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High nurse retention makes doctors want to stay in their jobs too

Extent of nurse engagement and motivation affects not only nurses’ retention levels, but those of wider groups because they rely on highly effective nurses
Clinical staff work happily together as study finds doctor retention better when nursing teams are stable

Extent of nurse engagement and motivation affects not only nurses’ retention levels, but those of wider groups because they rely on highly effective nurses

Keeping nursing staff happy in their jobs not only boosts nurse retention but benefits the whole NHS workforce, a study suggests.

University of Surrey researchers found that the extent to which nurses felt motivated and valued was linked to nurse retention, but also that a stable nurse workforce even improves retention of senior doctors. This was because they rely so heavily on high-performing nursing staff.

The researchers say their findings show improving nurse engagement and retention should be a top priority when it comes to addressing NHS staff shortages.

Extent of nurse engagement and motivation affects not only nurses’ retention levels, but those of wider groups because they rely on highly effective nurses

Clinical staff work happily together
Picture: iStock

Keeping nursing staff happy in their jobs not only boosts nurse retention but benefits the whole NHS workforce, a study suggests.

University of Surrey researchers found that the extent to which nurses felt motivated and valued was linked to nurse retention, but also that a stable nurse workforce even improves retention of senior doctors. This was because they rely so heavily on high-performing nursing staff.

The researchers say their findings show improving nurse engagement and retention should be a top priority when it comes to addressing NHS staff shortages.

‘Our findings show that an increase in engagement not only positively impacts nurses’ retention but it also has an indirect but positive effect on the retention of doctors and other staff,’ said principal investigator Dr Giuseppe Moscelli, reader in economics at the University of Surrey.

Why measuring nurses’ engagement matters

Staff engagement, as measured by the NHS Staff Survey, is based on several factors including how motivated staff feel, their ability to make improvements and show initiative, and whether they would recommend their organisation to others.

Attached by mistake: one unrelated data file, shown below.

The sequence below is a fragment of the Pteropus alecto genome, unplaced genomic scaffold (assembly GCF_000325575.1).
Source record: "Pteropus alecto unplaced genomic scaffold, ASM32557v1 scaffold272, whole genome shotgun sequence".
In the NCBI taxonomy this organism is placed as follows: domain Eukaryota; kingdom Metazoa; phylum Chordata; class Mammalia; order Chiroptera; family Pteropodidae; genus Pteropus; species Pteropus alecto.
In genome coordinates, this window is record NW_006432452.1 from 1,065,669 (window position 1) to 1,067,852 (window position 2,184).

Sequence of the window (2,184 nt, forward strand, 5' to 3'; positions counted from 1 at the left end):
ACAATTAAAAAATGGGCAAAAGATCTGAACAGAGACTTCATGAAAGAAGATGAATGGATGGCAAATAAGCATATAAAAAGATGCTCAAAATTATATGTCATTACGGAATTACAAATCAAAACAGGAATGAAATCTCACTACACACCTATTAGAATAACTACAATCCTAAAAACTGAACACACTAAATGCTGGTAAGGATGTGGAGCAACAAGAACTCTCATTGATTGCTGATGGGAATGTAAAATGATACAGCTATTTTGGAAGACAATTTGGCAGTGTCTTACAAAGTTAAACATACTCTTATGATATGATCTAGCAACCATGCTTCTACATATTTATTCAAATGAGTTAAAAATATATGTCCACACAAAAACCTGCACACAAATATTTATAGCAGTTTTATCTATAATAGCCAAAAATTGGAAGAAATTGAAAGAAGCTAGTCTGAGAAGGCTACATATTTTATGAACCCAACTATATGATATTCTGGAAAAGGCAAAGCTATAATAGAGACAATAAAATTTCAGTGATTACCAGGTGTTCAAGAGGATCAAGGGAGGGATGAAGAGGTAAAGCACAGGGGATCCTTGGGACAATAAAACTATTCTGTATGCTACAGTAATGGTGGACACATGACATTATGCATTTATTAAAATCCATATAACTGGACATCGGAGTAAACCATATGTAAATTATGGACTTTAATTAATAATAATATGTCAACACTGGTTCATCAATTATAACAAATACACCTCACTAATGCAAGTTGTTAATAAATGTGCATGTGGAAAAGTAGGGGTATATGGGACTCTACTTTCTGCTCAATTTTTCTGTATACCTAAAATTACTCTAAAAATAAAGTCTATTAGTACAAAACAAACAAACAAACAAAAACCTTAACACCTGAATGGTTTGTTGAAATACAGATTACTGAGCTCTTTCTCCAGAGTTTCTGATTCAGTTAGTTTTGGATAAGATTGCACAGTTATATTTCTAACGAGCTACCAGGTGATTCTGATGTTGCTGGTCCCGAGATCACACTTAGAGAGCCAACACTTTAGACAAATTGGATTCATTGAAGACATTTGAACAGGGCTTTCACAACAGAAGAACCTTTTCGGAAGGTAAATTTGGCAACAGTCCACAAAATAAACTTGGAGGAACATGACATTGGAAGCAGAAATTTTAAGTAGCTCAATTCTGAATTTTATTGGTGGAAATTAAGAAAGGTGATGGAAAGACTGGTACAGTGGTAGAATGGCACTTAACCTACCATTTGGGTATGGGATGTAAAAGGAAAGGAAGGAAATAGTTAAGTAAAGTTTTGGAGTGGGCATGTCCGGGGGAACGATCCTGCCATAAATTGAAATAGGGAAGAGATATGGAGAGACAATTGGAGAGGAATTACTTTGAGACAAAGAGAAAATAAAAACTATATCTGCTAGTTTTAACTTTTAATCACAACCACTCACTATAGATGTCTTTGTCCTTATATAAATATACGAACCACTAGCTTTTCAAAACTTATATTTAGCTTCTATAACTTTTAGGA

The latest available NHS Staff Survey results, for 2020, show the national average engagement score for registered nurses and midwives was 7.2 out of 10.

‘When nurses feel valued and listened to, they stay’

Melisa Sayli, study co-author

The researchers looked at 11 years of data from NHS acute and mental health trusts in England, including staff survey results and staffing records. They found a 10% increase in nurses’ engagement accounted for a 1% increase in nursing staff retention and an 8% reduction in nurses leaving the NHS for good.

A 10% improvement in nurse retention contributed to a 1.6% increase in the proportion of senior doctors deciding to stay with an employer. However, the reverse was not the case, which suggests nurses are less dependent on senior medical colleagues.

Measures of nurse engagement

More than 150,000 registered nurses and midwives took part in the 2020 NHS Staff Survey:

  • 60% said they often or always looked forward to going to work
  • 76.1% said they were often or always enthusiastic about their job
  • 58.2% said they were able to make improvements in their area of work
  • 67.1% said they would recommend their organisation as a place to work

Source: NHS Staff Survey 2020

Failure to retain nurses comes at a cost

While the changes in retention rates may seem small, they are significant given the cost and amount of time taken to train nurses and doctors, explained study co-author and postdoctoral research fellow Dr Melisa Sayli.

‘Our study confirms the importance engagement plays in retaining nurses because, unlike doctors, they don’t have a clear career pathway to structured development opportunities after they have qualified,’ she said.

‘Simply put, when nurses feel valued and listened to, they stay.’


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